It was mid-afternoon, and the much talked about India-Pakistan ICC Champions Trophy finals was well under way. Going by the buzz leading up to the cricket tournament finals, the long serpentine line from the tiny staircase leading up to innov8 to the Regal Cinema building in central Delhi was unexpected. The queue – mostly college students but also those well into their 60s – was of those who found the concept of a ‘Human Library’ all too intriguing and wanted to check things out for themselves; some standing for up to an hour to get admission and a book slot.
The gates opened at 2pm, but people had been waiting from as early as 12.30pm, much to the surprise and pleasure of the organisers, for whom it was a collective labour of love. The concept – started in Copenhagen, Denmark, in 2000 by Ronni Abergel in an attempt to enforce social change and encourage conversation around marginalised communities – encourages people to ‘borrow’ experienced people with a story to tell as ‘books’ and learn from them. After successful chapters in Hyderabad and Mumbai, this was the first event in Delhi.
Among the early birds were three members of the Paul family – father Rajib (48), son Shounak (17) and daughter Shaalmoli (15). Like everyone else, they too had read about the event on Facebook and had come to meet Nidhi Tiwari (the first Indian woman to drive solo to Siberia from India) and Kohli, a recovered drug addict who now shares how he fought and won the fight against morphine addiction in the hope that today’s youngsters can learn from his experiences.
But the sheer crowd and lack of time had forced the organisers to not only assign whoever was available but also make groups of five readers for each ‘book’ in a 20-minute slot. According to latest figures, around 700 people had turned up to meet and speak to 11 books over just 5 hours and 30 minutes. So the Pauls ended up meeting with Himalayan conservationist Gaurav Schimar and Kohli. “It was an interesting experience to hear about how economy and tourism is negatively impacting the environment. We don’t really think about that,” said Shounak, who is awaiting results for his engineering exams. Others like applied psychology student Pooja Bista (20) and accountant Nisha (22) weren’t as particular about whom they met, as long as they participated in this “one of a kind event”.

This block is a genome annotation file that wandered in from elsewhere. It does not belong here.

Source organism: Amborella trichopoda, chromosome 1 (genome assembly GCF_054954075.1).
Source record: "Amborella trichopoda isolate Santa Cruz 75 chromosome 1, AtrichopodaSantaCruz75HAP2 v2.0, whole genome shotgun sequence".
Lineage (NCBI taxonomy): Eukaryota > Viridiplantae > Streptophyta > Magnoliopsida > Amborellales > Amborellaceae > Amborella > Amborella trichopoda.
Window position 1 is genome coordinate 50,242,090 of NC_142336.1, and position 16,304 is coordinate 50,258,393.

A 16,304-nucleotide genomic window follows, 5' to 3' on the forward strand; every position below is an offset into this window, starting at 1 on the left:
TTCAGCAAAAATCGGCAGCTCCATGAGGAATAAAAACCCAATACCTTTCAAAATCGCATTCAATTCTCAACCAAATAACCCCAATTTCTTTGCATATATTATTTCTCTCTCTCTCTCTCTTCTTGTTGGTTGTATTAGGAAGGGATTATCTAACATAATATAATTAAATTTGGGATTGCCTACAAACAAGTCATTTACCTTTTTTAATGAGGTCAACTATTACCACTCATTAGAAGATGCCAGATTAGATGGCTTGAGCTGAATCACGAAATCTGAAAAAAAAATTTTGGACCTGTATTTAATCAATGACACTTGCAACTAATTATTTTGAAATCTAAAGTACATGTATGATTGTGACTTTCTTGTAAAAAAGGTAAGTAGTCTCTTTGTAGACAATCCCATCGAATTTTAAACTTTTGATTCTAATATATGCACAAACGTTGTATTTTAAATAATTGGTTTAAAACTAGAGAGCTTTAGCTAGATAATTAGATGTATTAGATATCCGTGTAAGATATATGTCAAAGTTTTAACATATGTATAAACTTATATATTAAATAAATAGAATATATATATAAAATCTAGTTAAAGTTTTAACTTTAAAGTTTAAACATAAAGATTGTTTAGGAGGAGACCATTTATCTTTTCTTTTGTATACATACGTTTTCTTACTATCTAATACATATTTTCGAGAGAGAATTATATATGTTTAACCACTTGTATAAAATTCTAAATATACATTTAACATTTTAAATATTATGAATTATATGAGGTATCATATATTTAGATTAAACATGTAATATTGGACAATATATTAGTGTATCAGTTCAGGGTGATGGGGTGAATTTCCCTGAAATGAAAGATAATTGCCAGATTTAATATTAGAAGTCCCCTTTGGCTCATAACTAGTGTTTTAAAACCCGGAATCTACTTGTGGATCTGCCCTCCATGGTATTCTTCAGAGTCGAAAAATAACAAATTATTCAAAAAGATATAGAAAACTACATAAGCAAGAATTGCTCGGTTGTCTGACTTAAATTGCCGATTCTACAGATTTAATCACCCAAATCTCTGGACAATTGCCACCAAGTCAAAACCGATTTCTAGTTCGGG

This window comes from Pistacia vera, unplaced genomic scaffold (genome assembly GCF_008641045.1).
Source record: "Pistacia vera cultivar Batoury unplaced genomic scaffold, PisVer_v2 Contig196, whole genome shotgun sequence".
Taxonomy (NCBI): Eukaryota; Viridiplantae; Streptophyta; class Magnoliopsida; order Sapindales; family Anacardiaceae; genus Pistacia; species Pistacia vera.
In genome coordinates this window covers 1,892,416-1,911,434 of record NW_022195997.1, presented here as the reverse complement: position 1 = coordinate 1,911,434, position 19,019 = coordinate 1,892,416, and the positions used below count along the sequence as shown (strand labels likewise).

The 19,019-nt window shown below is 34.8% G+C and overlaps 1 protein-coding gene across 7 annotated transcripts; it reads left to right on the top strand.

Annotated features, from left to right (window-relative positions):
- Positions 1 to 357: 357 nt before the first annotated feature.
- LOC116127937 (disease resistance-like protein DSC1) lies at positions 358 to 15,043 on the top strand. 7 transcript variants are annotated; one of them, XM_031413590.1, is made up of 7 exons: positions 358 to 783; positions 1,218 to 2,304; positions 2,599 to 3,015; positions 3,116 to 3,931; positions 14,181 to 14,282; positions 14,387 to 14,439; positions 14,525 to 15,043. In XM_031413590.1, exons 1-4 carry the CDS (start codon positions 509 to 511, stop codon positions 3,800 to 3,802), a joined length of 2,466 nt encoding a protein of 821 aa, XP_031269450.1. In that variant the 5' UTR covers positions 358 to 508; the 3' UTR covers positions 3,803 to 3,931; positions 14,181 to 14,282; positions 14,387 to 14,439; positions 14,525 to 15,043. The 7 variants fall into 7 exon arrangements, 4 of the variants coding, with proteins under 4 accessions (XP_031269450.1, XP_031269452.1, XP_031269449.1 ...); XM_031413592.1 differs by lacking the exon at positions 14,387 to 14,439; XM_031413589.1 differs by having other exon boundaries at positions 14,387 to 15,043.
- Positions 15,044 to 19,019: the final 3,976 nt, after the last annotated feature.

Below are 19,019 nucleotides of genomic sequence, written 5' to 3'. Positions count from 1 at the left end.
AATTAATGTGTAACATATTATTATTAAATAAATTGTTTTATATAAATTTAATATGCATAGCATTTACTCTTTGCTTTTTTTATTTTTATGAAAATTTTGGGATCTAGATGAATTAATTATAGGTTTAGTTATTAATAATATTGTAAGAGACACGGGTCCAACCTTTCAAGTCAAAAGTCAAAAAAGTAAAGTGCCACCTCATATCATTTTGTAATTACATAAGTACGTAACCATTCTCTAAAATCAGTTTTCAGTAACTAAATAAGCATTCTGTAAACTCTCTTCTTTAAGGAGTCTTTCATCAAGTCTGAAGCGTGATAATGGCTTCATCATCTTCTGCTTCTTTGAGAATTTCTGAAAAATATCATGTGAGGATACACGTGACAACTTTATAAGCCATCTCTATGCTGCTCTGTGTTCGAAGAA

The ambiance at the coworking space was equal parts electric with excited readers buzzing to meet their books, and chaotic as organisers struggled to make sure participants got to meet the books and have a fulfilling experience while tackling the huge crowd. Bt 3pm, slots till 6.30pm were already full. It was heartening to see volunteers high-fiving each other at the turnout depsite it being a hot day, with the India-Pakistan CT finals match and a free-entry food festival in south Delhi, with whoops of “humanity wins” echoeing occasionally.
Most readers seemed more than willing to hop from one book to another, “It was great to meet such interesting people whom you wouldn’t usually, and they’re willing to talk to you, which is the best part,” gushed engineering student Devyani Verma (21). The most popular books of the event were The Rover Tiwari and Breakfree (a domestic abuse victim), for whom extra sessions had to be held.
For the books themselves, it was a chance to interact with youngsters brimming with ideas and dreams. As people sat rapt listening to the life-story of tea-seller and award-winning author Lakshman Rao, who continues to sell tea in front of the Hindi Bhawan in Delhi, the gentleman himself revelled in the interest shown by the youngsters, hoping to not only promoting Hindi literature but also the idea of following your dreams, until you achieve them. Schimar found the experience “tiring but rewarding…people are really interested to know about conservation” dealing with the challenging questions posed to him. Artefacts collector Aditya Vij (whose 23 category collection spans vintage cars to matchboxes), who by far had the most interesting space with knick-knacks such as old cameras and Harley-Davidson posters on display, said this platform allowed people to actually interact. “to know what is going on behind the scenes, they get to actually see the kind of effort and depth going into getting something done. It is about exchange of expression and exchange of emotions, which makes it a lot more interesting”. Though he was a bit disappointed that “not as many people are interested in history”.
Where the event was a resounding success was in identifying people who had injected meaning to their lives, going beyond just the 9-5 job in pursuit of their dreams, to overcome huge hurdles and be happy. As Rajib Paul said, people who are happy in life would inspire others to be the same, and that’s what these human books seem to be doing. Going by the sheer number of people who turned up from all walks of life, the once a month Human Library is set to become a much-awaited regular feature in Delhi’s cultural landscape.